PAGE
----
Originally his team tried to create intense electromagnetic hot spots by sticking smaller particles onto a larger central particle, creating core-satellite assemblies that look like daisies.
"But we realized these assemblies are not ideal for bioimaging," he says, "because the particles were held together by weak electrostatic interactions and the assemblies were going to come apart in the body."
Next they tried using something called Click chemistry to make stronger covalent bonds between the satellites and the core.
"We had some success with those assemblies," Singamaneni says, "but in the meantime we had started to wonder if we couldn't make an electromagnetic hot spot within a single nanoparticle rather than among particles.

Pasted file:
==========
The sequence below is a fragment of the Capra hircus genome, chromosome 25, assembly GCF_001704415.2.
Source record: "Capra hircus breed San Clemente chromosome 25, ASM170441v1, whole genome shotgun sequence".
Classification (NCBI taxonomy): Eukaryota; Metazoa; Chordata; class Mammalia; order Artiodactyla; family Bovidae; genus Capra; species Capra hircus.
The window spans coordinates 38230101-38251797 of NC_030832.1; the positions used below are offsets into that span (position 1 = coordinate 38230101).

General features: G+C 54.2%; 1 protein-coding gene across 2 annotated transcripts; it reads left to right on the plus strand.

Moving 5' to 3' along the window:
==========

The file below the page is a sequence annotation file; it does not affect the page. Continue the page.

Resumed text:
"It occurred to us that if we put Raman reporters between the core and shell of a single particle could we create an internal hotspot."
That idea worked like a charm.
A rainbow of probes carefully dispensing drugs?
The next step, says Singamaneni, is to test BRIGHTS in vivo in the lab of Sam Achilefu, PhD, professor of radiology in the School of Medicine.
But he's already thinking of ways to get even more out of the design.
Since different Raman reporter molecules respond at different wavelengths, Singamaneni says, it should be possible to design BRIGHTS targeted to different biomolecules that also have different Raman reporters and then monitor them all simultaneously with the same light probe.
And he and Gandra would like to combine BRIGHTS with a drug container of some kind, so that the containers could be tracked in the body and the drug and released only when it reached the target tis
|Contact: Diana Lutz|
Washington University in St. Louis